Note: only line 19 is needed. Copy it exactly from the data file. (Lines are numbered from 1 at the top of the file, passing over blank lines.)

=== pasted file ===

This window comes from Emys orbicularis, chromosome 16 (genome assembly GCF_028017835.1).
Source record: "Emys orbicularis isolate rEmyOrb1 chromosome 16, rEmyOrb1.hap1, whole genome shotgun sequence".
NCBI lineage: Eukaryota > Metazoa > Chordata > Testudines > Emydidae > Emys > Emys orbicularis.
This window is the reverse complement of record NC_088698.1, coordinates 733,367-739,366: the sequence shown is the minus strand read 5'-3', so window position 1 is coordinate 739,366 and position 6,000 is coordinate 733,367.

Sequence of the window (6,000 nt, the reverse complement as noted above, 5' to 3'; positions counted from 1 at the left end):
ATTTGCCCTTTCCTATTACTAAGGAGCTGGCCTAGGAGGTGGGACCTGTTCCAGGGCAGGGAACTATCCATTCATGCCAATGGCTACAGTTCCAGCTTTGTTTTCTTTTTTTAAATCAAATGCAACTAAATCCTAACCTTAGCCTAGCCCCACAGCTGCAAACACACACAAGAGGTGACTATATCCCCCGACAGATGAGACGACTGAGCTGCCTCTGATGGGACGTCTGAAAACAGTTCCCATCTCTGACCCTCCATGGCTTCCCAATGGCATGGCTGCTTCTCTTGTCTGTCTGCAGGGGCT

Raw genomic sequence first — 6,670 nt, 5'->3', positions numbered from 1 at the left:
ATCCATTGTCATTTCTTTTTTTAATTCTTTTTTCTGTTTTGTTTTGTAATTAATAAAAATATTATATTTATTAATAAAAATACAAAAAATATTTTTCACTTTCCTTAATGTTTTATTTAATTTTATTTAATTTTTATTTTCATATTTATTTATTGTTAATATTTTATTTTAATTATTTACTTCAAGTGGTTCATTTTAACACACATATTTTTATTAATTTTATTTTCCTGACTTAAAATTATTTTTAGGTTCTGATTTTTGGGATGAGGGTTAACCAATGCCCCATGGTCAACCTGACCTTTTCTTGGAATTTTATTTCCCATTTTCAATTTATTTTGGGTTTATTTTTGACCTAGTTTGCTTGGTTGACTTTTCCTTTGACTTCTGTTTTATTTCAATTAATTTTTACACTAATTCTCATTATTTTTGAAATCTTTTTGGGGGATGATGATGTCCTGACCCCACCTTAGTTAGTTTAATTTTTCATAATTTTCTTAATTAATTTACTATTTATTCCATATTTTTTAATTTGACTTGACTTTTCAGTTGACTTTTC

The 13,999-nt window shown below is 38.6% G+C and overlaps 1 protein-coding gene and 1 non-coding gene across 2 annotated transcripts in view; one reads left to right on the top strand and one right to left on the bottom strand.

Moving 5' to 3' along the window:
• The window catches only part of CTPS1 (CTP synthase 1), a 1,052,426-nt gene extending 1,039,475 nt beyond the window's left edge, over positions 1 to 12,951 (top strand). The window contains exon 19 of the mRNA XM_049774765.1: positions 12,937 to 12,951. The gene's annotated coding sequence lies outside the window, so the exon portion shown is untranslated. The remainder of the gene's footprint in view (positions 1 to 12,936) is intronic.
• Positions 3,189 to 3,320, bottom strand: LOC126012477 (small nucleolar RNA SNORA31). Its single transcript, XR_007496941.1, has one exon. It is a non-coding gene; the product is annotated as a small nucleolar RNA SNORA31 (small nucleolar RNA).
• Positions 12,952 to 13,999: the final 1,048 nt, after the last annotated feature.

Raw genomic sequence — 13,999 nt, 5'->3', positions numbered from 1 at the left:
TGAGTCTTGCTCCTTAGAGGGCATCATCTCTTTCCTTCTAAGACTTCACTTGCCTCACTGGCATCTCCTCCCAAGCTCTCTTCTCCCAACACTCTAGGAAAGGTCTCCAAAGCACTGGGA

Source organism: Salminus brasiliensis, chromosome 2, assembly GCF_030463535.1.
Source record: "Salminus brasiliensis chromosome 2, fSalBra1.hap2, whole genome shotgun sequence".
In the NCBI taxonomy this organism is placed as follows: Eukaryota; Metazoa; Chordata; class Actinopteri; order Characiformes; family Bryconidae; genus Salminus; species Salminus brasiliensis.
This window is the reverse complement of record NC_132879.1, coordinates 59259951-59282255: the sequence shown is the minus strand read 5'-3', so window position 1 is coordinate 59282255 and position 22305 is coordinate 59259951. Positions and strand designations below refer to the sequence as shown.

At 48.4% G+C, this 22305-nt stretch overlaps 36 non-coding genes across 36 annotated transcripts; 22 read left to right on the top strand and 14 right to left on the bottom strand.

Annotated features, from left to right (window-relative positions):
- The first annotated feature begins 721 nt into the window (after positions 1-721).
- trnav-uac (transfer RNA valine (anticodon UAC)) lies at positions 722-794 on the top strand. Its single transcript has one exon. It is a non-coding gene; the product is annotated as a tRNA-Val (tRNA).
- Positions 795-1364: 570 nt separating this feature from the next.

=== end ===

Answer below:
This window is the reverse complement of record NC_132879.1, coordinates 59259951-59282255: the sequence shown is the minus strand read 5'-3', so window position 1 is coordinate 59282255 and position 22305 is coordinate 59259951. Positions and strand designations below refer to the sequence as shown.